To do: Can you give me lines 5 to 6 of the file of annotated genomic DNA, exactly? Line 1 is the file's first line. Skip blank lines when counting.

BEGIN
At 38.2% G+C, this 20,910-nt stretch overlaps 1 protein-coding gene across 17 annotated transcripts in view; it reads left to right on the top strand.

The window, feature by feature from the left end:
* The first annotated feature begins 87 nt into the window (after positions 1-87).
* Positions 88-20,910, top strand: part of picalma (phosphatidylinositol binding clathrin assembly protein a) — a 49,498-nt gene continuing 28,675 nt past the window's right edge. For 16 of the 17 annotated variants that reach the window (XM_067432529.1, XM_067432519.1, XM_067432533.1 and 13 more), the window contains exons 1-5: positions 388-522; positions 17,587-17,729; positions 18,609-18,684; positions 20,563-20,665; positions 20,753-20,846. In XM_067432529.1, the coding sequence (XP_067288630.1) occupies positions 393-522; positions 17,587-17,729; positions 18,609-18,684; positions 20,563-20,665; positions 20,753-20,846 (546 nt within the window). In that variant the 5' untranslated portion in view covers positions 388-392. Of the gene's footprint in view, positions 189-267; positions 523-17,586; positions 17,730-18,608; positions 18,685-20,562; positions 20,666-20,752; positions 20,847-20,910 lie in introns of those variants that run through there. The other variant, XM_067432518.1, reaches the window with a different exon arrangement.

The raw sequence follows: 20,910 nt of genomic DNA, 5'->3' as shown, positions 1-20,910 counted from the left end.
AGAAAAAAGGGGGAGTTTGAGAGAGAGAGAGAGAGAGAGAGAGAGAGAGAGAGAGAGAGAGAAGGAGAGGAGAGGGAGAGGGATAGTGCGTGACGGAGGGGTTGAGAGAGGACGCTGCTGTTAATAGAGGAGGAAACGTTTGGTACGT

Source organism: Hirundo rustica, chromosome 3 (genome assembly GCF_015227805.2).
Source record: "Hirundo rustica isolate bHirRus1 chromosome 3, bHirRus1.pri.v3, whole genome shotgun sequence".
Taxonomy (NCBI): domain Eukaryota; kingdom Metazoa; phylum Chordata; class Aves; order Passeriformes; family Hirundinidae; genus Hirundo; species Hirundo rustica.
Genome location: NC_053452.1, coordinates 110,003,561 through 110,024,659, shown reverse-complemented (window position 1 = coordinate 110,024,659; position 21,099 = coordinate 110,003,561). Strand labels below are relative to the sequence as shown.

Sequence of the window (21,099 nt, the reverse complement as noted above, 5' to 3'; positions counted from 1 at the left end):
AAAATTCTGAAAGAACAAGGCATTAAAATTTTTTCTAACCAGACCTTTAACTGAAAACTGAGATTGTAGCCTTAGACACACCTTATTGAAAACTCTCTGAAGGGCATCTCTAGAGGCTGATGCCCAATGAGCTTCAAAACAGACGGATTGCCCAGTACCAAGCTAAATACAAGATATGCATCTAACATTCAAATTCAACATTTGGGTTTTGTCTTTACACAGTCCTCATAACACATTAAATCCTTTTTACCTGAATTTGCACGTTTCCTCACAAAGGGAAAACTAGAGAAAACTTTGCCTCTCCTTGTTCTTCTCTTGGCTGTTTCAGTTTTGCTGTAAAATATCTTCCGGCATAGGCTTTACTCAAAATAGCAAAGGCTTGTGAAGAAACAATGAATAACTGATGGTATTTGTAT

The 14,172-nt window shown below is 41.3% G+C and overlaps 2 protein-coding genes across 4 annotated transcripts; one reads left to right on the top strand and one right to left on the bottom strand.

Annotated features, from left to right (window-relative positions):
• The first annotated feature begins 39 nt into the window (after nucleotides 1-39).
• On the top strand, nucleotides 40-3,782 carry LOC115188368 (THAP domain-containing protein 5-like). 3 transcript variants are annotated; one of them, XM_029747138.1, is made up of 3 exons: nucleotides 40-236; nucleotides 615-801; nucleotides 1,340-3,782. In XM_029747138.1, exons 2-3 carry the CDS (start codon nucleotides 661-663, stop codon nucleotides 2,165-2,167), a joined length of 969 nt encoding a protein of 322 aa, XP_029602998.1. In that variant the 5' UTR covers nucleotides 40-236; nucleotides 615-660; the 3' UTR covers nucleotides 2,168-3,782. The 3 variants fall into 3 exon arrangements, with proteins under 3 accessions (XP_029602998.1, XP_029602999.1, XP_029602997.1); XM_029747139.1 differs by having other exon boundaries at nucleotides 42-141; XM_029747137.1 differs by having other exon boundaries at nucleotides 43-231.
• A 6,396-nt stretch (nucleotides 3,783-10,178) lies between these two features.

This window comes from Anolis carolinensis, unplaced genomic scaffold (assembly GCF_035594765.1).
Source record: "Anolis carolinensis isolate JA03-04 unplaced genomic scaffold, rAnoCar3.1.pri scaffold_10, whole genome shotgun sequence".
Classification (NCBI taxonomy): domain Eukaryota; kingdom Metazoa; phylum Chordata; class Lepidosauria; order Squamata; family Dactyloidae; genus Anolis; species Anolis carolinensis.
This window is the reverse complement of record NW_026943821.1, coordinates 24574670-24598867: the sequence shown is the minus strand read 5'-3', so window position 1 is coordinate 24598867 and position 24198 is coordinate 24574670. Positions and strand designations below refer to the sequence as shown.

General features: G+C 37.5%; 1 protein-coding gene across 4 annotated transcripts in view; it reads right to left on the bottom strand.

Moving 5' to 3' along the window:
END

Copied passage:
The raw sequence follows: 20,910 nt of genomic DNA, 5'->3' as shown, positions 1-20,910 counted from the left end.
AGAAAAAAGGGGGAGTTTGAGAGAGAGAGAGAGAGAGAGAGAGAGAGAGAGAGAGAGAGAGAAGGAGAGGAGAGGGAGAGGGATAGTGCGTGACGGAGGGGTTGAGAGAGGACGCTGCTGTTAATAGAGGAGGAAACGTTTGGTACGT